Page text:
Hadera has traditionally been known as a backwater. However, in the 2000s, several projects were launched to improve the quality of life in Hadera. The city center was regenerated, a high-tech business park was constructed, and the world's largest desalination plant was built. In addition, the city has slowly but steadily attracted new home-buyers. Currently, a development plan is underway to turn Hadera into a major center of home ownership, business, and vacation. Some 18,000 new homes will be built, including 2,500 villas and cottages and 1,300 luxury apartments on the coast. These housing units will be built in new neighborhoods that will be built in the underdeveloped northeastern part of the city, and 2.5 km (1.6 mi) of the coastline will be developed. A large park and several major shopping malls will be built. Ten new hotels with a total of 1,800 rooms will also be built; the city is planned to become a future vacation destination due to its closeness to the Galilee, beaches, and access to major highways.
Hadera is served by the Hillel Yaffe Medical Center.
Neighborhoods of Hadera include Givat Olga, Beit Eliezer, Kfar Brandeis, Haotzar, Hephzibah, Neve Haim, Nissan, Ephraim, Bilu, Klarin,Nahaliel, Shimshon, Shlomo, Pe'er, Bialik, Beitar and The Park.
Hadera is located on the Israeli Mediterranean coastal plain, 45 km (28 mi) north of Tel Aviv.[ The city's jurisdiction covers 53,000 dunams (53.0 km2; 20.5 sq mi), making it the fourth largest city in the country. Nahal Hadera Park, a eucalyptus forest covering 1,300 dunams (1.3 km2; 0.5 sq mi) and Hasharon Park are located on the outskirts of Hadera.
Hadera lies along two main Israel Railways lines: the Coastal Line and the nowadays freight-only Eastern Line. The city's railway station is located in the west of the city and is on the Tel Aviv suburban line which runs between Binyamina and Ashkelon. The city center of Hadera is located near Israel's two main north-south highways; Highway 2, linking Tel Aviv to Haifa, and Highway 4. This made Hadera an important junction for all coastal bus transportation after 1948 and into the 1950s.
Hadera's importance as an economic center was first recognised when Israel's first paper mill was opened here in 1953. Hadera Paper continues to be a large employer in the city. In December 2009 the world's largest desalination plant of its type, located within the municipal borders, was inaugurated. Hadera is the location of the Orot Rabin Power Plant, Israel's largest power station.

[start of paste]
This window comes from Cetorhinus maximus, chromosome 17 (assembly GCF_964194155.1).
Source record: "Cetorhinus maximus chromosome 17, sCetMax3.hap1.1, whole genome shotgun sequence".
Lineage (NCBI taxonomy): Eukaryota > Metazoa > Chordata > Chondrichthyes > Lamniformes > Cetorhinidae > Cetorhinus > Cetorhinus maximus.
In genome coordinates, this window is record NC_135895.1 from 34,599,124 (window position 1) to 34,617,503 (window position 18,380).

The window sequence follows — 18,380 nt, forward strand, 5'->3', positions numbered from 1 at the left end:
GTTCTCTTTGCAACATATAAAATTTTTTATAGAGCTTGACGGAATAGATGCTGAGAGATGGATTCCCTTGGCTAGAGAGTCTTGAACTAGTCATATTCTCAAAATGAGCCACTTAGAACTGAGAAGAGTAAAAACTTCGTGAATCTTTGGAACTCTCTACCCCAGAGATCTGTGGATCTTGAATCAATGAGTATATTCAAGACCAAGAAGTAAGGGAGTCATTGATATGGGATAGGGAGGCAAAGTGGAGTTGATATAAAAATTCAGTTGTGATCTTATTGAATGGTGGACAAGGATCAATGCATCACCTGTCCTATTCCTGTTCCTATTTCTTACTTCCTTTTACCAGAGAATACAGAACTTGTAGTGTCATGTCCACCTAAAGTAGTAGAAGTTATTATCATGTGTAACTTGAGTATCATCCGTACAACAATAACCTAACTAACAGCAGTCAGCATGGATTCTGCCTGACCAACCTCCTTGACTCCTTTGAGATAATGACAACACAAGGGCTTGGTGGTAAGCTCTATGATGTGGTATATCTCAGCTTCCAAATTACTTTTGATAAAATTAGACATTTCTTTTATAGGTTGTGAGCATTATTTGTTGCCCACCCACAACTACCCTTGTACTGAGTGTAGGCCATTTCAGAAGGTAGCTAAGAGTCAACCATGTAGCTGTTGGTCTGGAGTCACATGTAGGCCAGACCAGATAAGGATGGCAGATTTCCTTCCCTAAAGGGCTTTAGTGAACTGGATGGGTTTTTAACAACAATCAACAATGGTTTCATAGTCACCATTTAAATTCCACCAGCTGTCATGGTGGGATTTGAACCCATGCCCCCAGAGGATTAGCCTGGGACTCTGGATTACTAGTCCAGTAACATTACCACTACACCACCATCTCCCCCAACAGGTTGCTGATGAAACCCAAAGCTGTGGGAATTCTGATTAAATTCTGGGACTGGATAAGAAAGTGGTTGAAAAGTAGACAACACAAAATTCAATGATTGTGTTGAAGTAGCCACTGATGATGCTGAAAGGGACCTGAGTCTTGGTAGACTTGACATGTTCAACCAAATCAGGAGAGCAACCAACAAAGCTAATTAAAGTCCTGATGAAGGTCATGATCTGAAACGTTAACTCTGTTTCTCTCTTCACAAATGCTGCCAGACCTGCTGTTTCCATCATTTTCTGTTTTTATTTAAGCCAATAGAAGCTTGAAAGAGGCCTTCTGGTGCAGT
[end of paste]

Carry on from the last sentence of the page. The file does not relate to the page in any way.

According to the Israel Central Bureau of Statistics, as of October 2013, Hadera had a population of 91,634 which is growing at an annual rate of 1.2%. As of 2003, the city had a population density of 1,516.6 per km2. Of the city's population of 2013 of 91,634, approximately 23,407 were immigrants, many from Ethiopia.
According to a census conducted in 1922 by the British Mandate authorities, Hadera had a population of 540 inhabitants, consisting of 450 Jews, 89 Muslims and 1 Christian. Hadera has grown steadily since 1948, when the city had a population of 11,800. In 1955, the population almost doubled to 22,500. In 1961 it rose to 25,600, 1972 to 32,200, and 1983, to 38,700.
The median age in Hadera is 32.8, with 23,200 people 19 years of age or younger, 12.1% between 20 and 29, 14,100 between 30 and 44, 17,600 from 45 to 64, and 9,700, 65 or older. As of 2007, there were 37,500 males and 39,200 females.
In 2001, the ethnic makeup was 99.2% Jewish and other non-Arab, with no significant Arab population. In 2000, there were 27,920 salaried workers and 1,819 self-employed. The mean monthly wage in 2000 for a salaried worker was ILS 5,135, a real change of 8.0% over the course of 2000. Salaried males had a mean monthly wage of ILS 6,607 (a real change of 9.0%) compared with ILS 3,598 for females (a real change of 3.1%). The mean income for the self-employed was 6,584. A total of 1,752 people received unemployment benefits and 6,753 received income supplements.
In 2001, there were 15,622 students studying at 42 schools (24 elementary schools with 7,933 students, and 21 high schools with 7,689 students). A total of 57.5% of 12th graders were entitled to a matriculation certificate.
The Democratic School of Hadera, which opened in 1987, was the first of its kind in Israel. The Technoda, an educational center for science and technology equipped with a state-of-the-art telescope and planetarium, is located in Hadera's Givat Olga neighborhood.